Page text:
Chinese Ears, Delicate or Dull? Toward a Decolonial Comparativism.

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Date: Fall 2021
Publisher: University of California Press
Document Type: Article
Length: 23,922 words
Lexile Measure: 1740L

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Abstract :

This article compares extractivist ideologies of voice and listening in late eighteenth-century Europe and China to envision a decolonial comparativism. Inspired by Dylan Robinson's "apposite methodology," the article "writes with" the French Jesuit Jean-Joseph-Marie Amiot, who compared European and Chinese ears several times during his career in Beijing to ascertain why the Chinese abhorred European harmony. Through his correspondence with the Republic of Letters, Amiot's comparisons resonated with the "sharp-eared Chinese" trope in European discourse. The dialectics of this trope, laid bare in Johann Gottfried Herder's surprisingly similar denigrations of China and of deafness, reflected an extractivist phonocentrism by which recognition of one's subjectivity required opening oneself up to society's extractive listening. Hegel and post-Thermidorian French elites even posited such extraction as the foundation for pluralism and progress. Though specifically othered by European phonocentrism, the Qing Empire then ruling China articulated similar ideologies. While Amiot compared the qupai stock melodies of Kunqu theater to the vaudeville songs of opera-comique, eighteenth-century Qing court adaptations of Kunqu departed from the pervasive use of qupai to achieve a transcendent positionality of listening. Qing-imperial ethnographies of languages and songs further revealed such transcendent listening as undergirding the multiethnic empire, where subjecthood depended on proffering a voice to the imperial ear via an extractive phonography ("voice-writing"). The article concludes by situating this phonocentrism shared between Europe and China within current academic discourses on decolonization and deimperialization. It argues that comparativism can create spaces that facilitate "turning away" from the extraction of voices, which continues to sustain imperial hegemonies as uniquely transcendent ears. Keywords: Jean-Joseph-Marie Amiot, Qing Empire, phonocentrism, extraction, comparativism, Kunqu theater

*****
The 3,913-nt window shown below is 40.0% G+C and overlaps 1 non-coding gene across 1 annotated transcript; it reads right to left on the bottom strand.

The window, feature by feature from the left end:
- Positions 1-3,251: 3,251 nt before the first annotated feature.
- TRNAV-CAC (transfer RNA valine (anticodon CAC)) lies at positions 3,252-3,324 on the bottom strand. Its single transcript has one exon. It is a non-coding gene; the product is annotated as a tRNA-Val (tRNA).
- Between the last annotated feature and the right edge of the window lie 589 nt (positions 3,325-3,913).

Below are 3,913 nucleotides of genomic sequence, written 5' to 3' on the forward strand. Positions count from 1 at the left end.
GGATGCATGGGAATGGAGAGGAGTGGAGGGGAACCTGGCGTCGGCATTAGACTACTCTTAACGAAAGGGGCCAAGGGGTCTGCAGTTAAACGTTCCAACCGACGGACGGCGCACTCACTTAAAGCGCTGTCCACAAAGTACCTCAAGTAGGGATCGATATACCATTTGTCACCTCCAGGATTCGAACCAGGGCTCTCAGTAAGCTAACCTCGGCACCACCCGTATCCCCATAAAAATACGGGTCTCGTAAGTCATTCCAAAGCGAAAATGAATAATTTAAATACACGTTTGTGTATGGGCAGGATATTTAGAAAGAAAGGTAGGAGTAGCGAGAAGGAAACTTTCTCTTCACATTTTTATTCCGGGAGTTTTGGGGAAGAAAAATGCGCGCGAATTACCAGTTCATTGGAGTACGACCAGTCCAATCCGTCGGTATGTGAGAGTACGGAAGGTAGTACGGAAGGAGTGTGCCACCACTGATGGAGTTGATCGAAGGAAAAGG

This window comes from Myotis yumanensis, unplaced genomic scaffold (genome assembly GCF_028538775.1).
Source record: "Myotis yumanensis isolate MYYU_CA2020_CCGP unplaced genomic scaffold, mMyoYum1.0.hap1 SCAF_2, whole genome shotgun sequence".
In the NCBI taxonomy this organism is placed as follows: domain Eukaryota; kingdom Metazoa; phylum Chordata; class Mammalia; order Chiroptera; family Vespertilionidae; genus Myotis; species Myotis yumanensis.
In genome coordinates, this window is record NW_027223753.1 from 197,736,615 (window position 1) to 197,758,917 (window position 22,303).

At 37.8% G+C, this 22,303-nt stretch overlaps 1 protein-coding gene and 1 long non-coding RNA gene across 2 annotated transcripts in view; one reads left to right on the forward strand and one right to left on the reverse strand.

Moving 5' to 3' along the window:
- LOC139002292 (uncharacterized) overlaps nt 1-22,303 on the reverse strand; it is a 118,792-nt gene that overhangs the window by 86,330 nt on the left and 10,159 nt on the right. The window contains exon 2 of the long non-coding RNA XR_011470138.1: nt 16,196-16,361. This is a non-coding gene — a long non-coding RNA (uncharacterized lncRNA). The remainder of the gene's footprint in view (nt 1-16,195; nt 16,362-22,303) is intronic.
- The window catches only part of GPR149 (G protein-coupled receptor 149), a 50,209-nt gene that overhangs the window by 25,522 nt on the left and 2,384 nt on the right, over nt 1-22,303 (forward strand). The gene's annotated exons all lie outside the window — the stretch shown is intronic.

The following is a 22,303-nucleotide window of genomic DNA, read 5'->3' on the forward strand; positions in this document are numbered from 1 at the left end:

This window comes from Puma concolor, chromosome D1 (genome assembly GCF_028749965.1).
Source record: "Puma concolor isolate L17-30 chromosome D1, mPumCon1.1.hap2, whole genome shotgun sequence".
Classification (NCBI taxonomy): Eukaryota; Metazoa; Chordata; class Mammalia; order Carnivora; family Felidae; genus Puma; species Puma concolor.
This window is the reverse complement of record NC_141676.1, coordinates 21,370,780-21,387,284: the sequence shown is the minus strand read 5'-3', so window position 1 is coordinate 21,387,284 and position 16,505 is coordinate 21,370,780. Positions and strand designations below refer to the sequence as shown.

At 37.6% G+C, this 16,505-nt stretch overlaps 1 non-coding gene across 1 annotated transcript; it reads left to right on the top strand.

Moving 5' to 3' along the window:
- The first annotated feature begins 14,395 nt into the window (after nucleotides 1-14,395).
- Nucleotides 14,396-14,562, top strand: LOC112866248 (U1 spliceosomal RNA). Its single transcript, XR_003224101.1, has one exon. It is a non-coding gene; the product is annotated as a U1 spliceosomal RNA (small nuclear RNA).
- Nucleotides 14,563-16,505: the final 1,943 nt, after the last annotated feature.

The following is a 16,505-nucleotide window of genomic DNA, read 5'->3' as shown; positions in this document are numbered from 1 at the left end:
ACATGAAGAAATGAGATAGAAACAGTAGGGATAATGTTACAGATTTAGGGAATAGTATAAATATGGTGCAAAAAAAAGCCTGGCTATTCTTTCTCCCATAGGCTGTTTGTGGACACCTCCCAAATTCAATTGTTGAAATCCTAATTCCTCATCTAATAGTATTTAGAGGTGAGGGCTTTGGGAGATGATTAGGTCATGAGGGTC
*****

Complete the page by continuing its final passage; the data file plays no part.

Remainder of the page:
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Gale Document Number: GALE|A696486486